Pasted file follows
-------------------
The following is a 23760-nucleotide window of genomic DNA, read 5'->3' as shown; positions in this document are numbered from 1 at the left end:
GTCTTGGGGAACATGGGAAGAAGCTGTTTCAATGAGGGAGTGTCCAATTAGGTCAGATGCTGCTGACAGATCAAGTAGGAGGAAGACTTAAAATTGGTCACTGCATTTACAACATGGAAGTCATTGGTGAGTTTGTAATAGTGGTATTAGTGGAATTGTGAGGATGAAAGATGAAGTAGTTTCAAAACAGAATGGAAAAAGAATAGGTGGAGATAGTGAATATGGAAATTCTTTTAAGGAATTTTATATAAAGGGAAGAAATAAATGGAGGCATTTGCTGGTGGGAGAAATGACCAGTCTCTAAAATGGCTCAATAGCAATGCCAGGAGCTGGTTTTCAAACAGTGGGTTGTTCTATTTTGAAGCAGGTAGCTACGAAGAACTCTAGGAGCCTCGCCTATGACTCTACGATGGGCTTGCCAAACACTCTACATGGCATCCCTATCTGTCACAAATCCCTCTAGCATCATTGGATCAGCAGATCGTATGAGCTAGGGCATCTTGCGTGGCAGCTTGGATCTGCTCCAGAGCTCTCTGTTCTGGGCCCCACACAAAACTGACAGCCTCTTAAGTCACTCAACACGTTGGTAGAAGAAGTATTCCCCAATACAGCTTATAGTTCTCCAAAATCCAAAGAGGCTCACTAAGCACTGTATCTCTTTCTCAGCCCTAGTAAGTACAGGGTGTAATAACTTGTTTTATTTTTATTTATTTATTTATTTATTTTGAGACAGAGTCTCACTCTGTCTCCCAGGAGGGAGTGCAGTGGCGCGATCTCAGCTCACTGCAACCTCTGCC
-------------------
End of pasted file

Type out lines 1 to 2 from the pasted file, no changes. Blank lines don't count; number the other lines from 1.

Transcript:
The following is a 23760-nucleotide window of genomic DNA, read 5'->3' as shown; positions in this document are numbered from 1 at the left end:
GTCTTGGGGAACATGGGAAGAAGCTGTTTCAATGAGGGAGTGTCCAATTAGGTCAGATGCTGCTGACAGATCAAGTAGGAGGAAGACTTAAAATTGGTCACTGCATTTACAACATGGAAGTCATTGGTGAGTTTGTAATAGTGGTATTAGTGGAATTGTGAGGATGAAAGATGAAGTAGTTTCAAAACAGAATGGAAAAAGAATAGGTGGAGATAGTGAATATGGAAATTCTTTTAAGGAATTTTATATAAAGGGAAGAAATAAATGGAGGCATTTGCTGGTGGGAGAAATGACCAGTCTCTAAAATGGCTCAATAGCAATGCCAGGAGCTGGTTTTCAAACAGTGGGTTGTTCTATTTTGAAGCAGGTAGCTACGAAGAACTCTAGGAGCCTCGCCTATGACTCTACGATGGGCTTGCCAAACACTCTACATGGCATCCCTATCTGTCACAAATCCCTCTAGCATCATTGGATCAGCAGATCGTATGAGCTAGGGCATCTTGCGTGGCAGCTTGGATCTGCTCCAGAGCTCTCTGTTCTGGGCCCCACACAAAACTGACAGCCTCTTAAGTCACTCAACACGTTGGTAGAAGAAGTATTCCCCAATACAGCTTATAGTTCTCCAAAATCCAAAGAGGCTCACTAAGCACTGTATCTCTTTCTCAGCCCTAGTAAGTACAGGGTGTAATAACTTGTTTTATTTTTATTTATTTATTTATTTATTTTGAGACAGAGTCTCACTCTGTCTCCCAGGAGGGAGTGCAGTGGCGCGATCTCAGCTCACTGCAACCTCTGCC